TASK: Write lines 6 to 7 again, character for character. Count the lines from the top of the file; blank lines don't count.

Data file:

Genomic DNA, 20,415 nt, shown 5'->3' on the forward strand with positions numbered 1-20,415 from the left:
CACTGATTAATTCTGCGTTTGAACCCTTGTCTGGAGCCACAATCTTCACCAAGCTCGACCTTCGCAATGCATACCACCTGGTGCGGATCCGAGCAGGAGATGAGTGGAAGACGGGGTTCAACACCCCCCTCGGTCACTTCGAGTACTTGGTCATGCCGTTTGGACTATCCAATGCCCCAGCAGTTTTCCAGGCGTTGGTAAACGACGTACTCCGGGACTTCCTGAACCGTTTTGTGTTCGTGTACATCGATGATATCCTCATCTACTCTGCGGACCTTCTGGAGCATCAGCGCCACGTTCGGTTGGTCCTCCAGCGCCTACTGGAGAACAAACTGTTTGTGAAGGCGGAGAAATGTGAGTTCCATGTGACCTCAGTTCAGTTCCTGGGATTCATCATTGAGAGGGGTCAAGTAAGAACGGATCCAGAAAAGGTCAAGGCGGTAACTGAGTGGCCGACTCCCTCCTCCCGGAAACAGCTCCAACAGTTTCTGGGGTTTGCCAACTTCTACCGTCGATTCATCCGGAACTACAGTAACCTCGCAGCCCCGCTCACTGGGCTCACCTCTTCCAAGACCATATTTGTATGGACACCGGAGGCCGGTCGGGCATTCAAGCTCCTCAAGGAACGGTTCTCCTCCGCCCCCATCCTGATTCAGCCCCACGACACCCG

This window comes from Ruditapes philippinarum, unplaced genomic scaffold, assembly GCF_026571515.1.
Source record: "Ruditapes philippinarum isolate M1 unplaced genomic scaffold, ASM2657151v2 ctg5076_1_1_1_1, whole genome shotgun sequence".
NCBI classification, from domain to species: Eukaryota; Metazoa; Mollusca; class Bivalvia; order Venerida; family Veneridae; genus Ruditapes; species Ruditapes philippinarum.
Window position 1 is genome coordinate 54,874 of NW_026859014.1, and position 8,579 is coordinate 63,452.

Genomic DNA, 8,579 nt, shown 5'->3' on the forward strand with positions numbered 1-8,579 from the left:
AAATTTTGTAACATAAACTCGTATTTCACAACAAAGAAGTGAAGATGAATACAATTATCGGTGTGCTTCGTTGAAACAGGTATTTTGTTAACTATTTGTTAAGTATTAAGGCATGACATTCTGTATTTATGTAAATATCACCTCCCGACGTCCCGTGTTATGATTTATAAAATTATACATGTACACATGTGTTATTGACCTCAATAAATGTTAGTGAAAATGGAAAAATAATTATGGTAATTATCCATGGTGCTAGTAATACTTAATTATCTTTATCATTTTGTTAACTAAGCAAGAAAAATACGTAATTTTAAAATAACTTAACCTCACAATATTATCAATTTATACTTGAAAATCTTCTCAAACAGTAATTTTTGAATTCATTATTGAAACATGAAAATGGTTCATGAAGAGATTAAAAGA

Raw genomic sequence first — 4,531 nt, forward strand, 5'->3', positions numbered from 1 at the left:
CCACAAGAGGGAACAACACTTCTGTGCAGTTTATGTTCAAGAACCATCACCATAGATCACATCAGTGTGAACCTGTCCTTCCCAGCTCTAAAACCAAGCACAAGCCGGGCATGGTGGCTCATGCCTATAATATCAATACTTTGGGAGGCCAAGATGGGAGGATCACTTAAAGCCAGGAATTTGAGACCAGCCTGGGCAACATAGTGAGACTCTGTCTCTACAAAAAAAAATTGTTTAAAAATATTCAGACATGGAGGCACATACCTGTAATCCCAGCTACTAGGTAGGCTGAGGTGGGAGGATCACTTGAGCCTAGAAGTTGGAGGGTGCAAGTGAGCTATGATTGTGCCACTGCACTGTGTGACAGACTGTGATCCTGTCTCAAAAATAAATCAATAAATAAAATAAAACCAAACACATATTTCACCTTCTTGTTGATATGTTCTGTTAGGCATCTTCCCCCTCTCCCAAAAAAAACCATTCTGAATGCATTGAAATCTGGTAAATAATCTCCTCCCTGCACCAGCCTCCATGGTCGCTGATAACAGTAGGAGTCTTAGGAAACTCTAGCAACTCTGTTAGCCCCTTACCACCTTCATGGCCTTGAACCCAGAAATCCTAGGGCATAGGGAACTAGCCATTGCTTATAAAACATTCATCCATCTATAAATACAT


Window position 1 is genome coordinate 54,874 of NW_026859014.1, and position 8,579 is coordinate 63,452.

Genomic DNA, 8,579 nt, shown 5'->3' on the forward strand with positions numbered 1-8,579 from the left: